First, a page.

Merging low-mass dwarf galaxies may have resulted in collisions of relatively small black holes in the distant past, generating the space-rippling gravity waves detected in recent years by the Laser Interferometer Gravitational-wave Observatory, or LIGO, and the Virgo Collaboration, researchers say.
Christopher Conselice of the University of Nottingham and his colleagues studied the relationship between the masses of large galaxies and their central black holes and extrapolated to lower masses. They concluded “ultra-dwarf” galaxies could host central black holes of less than 100 solar masses, in line with the 10- to 70-solar mass black holes that collided to generate the gravity waves detected by LIGO/Virgo.
Galaxy mergers do not occur frequently enough today to explain the observations, but in the early universe, such ultra-dwarf mergers would have occurred more often and could match the observed detections. But in that case, the central black holes would have had to find each other and merge within six to eight billion years to explain the LIGO/Virgo observations.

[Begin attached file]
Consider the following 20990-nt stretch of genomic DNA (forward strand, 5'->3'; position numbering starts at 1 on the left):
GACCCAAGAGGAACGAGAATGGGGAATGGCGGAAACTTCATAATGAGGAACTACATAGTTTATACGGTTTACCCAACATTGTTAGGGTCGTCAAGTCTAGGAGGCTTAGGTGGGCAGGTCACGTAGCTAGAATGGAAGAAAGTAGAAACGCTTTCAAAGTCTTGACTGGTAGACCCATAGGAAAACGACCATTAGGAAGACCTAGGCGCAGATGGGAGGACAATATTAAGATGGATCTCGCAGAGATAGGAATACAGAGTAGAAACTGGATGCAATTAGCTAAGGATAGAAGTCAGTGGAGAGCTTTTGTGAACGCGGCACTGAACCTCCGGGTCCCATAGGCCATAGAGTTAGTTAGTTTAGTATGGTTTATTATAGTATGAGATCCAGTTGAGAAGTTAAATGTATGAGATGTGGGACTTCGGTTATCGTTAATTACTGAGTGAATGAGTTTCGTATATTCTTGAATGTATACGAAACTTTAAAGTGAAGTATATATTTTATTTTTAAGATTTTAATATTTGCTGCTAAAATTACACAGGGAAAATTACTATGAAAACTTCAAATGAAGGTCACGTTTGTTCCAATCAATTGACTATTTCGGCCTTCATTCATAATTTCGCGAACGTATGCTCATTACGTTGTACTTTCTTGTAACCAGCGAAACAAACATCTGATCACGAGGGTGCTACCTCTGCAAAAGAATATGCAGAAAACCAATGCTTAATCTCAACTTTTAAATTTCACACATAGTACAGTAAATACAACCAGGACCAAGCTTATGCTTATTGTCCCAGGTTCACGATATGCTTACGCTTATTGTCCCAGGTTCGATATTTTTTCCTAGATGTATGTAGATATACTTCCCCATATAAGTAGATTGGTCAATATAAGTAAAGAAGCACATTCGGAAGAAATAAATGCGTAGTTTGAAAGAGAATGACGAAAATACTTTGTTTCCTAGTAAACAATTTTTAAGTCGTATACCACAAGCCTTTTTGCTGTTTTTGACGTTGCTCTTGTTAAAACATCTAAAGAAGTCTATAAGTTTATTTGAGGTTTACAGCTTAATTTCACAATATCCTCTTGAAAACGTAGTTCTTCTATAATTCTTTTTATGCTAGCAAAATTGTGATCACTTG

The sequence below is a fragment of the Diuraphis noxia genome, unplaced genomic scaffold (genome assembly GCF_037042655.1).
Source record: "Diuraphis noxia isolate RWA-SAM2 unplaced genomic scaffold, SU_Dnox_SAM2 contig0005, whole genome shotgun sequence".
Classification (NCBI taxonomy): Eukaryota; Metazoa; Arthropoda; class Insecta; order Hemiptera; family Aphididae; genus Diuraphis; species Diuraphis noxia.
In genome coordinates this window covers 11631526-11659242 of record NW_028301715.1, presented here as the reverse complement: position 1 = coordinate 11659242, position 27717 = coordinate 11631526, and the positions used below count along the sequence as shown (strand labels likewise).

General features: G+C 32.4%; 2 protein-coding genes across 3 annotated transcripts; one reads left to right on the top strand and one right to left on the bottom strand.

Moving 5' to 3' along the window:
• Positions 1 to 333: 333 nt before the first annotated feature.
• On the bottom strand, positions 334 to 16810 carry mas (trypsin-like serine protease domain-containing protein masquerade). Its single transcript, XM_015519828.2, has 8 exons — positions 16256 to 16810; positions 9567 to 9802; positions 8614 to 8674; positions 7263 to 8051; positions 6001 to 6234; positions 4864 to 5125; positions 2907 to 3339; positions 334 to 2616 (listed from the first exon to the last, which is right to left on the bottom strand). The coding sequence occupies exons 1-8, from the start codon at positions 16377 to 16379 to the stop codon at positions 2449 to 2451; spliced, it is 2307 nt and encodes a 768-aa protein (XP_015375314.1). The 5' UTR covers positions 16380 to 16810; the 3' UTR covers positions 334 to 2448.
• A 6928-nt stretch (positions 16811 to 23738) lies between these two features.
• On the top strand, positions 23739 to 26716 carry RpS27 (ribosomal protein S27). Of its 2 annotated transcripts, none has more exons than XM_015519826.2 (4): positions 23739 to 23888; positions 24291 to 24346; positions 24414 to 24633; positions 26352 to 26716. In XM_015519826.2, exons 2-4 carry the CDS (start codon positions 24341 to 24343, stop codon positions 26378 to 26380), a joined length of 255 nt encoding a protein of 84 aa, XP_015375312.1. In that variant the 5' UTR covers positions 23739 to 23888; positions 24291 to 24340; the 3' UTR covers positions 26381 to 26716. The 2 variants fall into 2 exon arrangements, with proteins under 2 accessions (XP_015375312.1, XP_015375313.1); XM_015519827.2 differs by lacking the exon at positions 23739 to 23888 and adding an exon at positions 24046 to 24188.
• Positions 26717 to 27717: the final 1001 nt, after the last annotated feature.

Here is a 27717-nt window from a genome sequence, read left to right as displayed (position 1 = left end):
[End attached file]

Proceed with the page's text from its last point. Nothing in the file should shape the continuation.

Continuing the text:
Writing in The Astrophysical Journal, Conselice and his colleagues say the theory may be tested by precisely pinpointing the host galaxies of merger events. If all black hole collisions are found to originate in bright, massive galaxies, the ultra-dwarf-merger idea would be out. But if the hosts cannot be seen, it may be because they are ultra dwarfs too faint to detect.
“Future observations of GW (gravitational wave) rates will either give credence to this idea or rule it out,” the researchers conclude. “As the resolution and ability to pinpoint locations of GW events improve, we will one day be able to determine the location of the host galaxies of these events.”